This assertion is way off base. MtDNA of Western Eurasian affinity has been found with much greater frequency in "North Asian" populations sensu stricto, and it also has been found with varying frequency in other populations of East Asia besides Tibetans (especially Mongols, but also in some samples of other populations in northern China, Korea, etc.) For example, Han-Jun Jin et al. 2010 have reported finding the following examples of typically Western Eurasian mtDNA haplogroups in a sample of Udegeys (Southeast/"Amurian" Tungusic speakers from southeasternmost Siberia near the Sea of Japan):

3 H11a
1 H5
1 H
1 T2
1 U2e

5/51 = 9.8% H total
1/51 = 2.0% T total
1/51 = 2.0% U total

7/51 = 13.7% Western Eurasian total

German Dziebel said...

Ebizur, I think the authors simply compared the degree of West Eurasian admixture in Tibetans vs. North Asians. I don't think they meant to deny the presence of West Eurasian lineages in East Asia. If the majority of Tibetans are of Holocene or even Neolithic origin and they are very low on West Eurasian lineages, then this gives us relative chronology for the entry of West Eurasian lineages into North and East Asia. Unless I misunderstood your comment. Good data, though. Thanks.

German Dziebel said...

Further on D2: Volodko et al. "Mitochondrial Genome Diversity in Arctic Siberians, with Particular Reference to the Evolutionary History of Beringia and Pleistocenic Peopling of the Americas" (2008) identified more D2 lineages in Arctic populations (e.g., D2* in the Yukaghir) and pushed the origin of this haplogroup back to 26KY (+/-8). If I'm not mistaken, the Tibetan D2b is Volodko's D2a1b, which diverged from the rest much later: "The ages for the D2a (21.9 ± 8.1 kya) and D2a1 (12.0 ± 5.8 kya) falls within the range of late Pleistocene to early Holocene, but the split between the Chukchi-Eskimo-Aleut-Na-Dene D2a1a and Evenki-Buryat-Yakut-Mongolian D2a1b seems to occurr later, at 6.9 ± 4.1 kya."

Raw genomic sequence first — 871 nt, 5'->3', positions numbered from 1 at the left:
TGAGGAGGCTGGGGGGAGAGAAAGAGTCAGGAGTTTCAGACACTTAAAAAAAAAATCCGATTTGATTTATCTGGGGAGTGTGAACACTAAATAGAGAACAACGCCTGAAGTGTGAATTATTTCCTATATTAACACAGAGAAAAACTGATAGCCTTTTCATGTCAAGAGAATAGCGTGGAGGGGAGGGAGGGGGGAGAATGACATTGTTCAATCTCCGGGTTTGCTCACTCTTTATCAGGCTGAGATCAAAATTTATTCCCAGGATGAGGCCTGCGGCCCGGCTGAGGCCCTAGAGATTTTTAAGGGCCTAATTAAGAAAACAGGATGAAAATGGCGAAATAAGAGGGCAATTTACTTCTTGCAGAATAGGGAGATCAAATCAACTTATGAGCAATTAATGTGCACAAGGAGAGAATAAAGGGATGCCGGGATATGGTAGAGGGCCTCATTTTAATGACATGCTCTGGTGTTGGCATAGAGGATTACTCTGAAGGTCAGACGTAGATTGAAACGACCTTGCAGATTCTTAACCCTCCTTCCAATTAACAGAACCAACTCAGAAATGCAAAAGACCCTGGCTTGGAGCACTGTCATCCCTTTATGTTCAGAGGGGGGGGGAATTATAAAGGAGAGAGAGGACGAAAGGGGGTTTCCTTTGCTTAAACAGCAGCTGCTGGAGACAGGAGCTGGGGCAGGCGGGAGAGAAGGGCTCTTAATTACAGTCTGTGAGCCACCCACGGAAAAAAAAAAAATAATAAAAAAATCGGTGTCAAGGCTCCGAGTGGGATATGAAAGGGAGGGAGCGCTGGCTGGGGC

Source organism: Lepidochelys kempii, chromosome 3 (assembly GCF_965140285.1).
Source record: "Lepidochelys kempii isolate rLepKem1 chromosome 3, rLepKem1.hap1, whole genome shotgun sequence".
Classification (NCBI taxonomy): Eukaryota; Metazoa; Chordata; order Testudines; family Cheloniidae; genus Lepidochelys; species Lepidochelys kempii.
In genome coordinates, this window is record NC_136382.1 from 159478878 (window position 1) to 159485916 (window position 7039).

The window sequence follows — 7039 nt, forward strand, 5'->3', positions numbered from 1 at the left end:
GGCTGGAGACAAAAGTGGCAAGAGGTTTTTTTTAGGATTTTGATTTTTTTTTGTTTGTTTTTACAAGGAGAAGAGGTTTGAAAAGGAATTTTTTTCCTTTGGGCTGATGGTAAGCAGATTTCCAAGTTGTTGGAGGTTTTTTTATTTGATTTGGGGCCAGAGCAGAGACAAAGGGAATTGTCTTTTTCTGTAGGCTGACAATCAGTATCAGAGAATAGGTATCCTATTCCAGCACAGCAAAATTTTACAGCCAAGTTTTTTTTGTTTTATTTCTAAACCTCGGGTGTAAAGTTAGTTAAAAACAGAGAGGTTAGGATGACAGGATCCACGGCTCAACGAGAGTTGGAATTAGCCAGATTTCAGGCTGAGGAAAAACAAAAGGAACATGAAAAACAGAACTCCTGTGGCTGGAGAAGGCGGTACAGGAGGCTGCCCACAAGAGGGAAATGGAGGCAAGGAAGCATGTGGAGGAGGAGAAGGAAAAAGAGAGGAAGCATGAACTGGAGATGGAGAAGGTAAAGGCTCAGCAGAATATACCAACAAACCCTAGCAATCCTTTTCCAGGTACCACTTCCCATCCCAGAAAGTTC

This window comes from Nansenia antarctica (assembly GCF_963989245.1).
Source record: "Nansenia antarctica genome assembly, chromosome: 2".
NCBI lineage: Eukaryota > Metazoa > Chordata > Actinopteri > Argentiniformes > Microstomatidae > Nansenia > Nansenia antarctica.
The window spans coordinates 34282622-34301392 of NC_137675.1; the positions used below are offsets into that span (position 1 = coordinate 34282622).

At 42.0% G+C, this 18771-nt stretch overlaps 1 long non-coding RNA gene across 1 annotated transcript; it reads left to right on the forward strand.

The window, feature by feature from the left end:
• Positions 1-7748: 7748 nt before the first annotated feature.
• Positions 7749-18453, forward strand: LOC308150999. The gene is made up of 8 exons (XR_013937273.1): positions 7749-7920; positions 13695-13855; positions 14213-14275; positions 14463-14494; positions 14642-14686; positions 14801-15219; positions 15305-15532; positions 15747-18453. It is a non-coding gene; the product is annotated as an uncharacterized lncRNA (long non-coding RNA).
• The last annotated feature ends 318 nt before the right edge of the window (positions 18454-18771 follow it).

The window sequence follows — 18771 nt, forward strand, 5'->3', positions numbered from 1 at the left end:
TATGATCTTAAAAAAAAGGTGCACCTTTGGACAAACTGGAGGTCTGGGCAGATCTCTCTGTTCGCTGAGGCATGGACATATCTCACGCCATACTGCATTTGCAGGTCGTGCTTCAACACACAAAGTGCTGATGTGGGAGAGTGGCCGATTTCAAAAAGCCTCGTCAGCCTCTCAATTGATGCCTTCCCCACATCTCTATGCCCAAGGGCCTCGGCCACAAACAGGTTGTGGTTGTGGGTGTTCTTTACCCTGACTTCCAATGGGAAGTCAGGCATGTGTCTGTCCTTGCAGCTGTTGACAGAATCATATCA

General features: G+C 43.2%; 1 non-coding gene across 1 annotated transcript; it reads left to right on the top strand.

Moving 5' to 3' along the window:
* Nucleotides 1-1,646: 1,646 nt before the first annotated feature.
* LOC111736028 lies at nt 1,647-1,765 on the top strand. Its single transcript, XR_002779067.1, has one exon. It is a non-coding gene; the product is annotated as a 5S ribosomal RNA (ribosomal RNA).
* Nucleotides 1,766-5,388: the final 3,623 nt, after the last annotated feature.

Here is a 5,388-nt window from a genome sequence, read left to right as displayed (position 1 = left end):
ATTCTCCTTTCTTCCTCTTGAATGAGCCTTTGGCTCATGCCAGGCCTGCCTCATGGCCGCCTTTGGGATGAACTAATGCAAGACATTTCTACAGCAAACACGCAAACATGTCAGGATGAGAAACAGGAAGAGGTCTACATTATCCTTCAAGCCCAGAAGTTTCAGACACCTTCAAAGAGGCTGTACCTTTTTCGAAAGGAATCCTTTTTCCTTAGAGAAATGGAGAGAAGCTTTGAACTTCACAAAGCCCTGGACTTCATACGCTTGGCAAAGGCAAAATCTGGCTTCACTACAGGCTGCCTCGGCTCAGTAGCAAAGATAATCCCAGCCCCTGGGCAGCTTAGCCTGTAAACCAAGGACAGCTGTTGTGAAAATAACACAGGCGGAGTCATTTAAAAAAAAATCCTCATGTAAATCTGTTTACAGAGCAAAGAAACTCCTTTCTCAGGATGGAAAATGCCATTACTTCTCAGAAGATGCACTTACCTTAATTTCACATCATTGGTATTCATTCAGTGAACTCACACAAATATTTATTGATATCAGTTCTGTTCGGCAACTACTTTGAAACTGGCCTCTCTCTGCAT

Ebizur said...

Oops! Please ignore the complaint I have made in my previous post.

The intended meaning of the passage that German has quoted in his previous post is much clearer in context:

Common ancestry of the Northern Asians and the Tibetan populations
Analyses of 562 mtDNA sequences from 11 Tibeto-Burman populations residing in different regions of the Tibetan Plateau showed that the maternal variation on plateau was largely contributed by northern Asian-prevalent
haplogroups, thus testifying a common maternal ancestry of the Tibetan populations and northern Asian populations (Torroni et al., 1994; Gayden et al., 2009).
This notion was confirmed by both PC analysis and MDA plots, where the Tibetan populations clustered
closely to the northern Asian groups and separated from central and southern Asian populations. However, unlike the northern Asian populations, the Tibetan populations
contents very low frequencies of western Eurasian genetic components, indicating that the Tibetan Plateau is more like a ‘‘genetic capsulate’’ area. Moreover, extremely low frequencies of the South Asian lineages on the plateau reflected the strong ‘‘barrier effect’’ of the Himalayas between the Indian subcontinent and the Tibetan Plateau (Gayden et al., 2007; Kang et al., 2010)."

They simply have noted that the mtDNA pool of the Tibetans closely resembles that of northern Asian populations minus most of the Western Eurasian component(s) that have been found in modern northern Asians. This makes much more sense. In fact, most of the Western Eurasian mtDNA in Tibet seems to belong to either U7, which is usually associated with Indo-Iranian populations or with South Asians in general, or T1, to which a Near Eastern Neolithic origin is usually ascribed, so the origin of the small amount of Western Eurasian mtDNA that is found in modern Tibetans is probably different (and of a more Southwest Asian flavor) from the origin of the Western Eurasian mtDNA that is found with greater frequency in modern North Asian populations.

eurologist said...


Since you seem to have a good grasp of the Asian mtDNA distribution, can you comment on the question whether all non-Western-Eurasian Tibetan mtDNA is highly derived and of (far) SE and central East origin?

Is there presently enough information to either exclude or perhaps suggest a pre-LGM direct route from NE India (for part of the population) instead of the traditional counterclockwise model?

ren said...

Ebizur, where has there been W. Eurasian lineages found in Japan?

Anonymous said...

Excuse me Ebizur, could you please post the websites or sources that said there are West Eurasian mtDNA Haplogroups found in Korea?

Anonymous said...

Excuse me Ebizur, I was wondering if you could please post the website(s) or source(s) that you found that said that Koreans have some West Eurasian mtDNA Haplogroups. Thank you.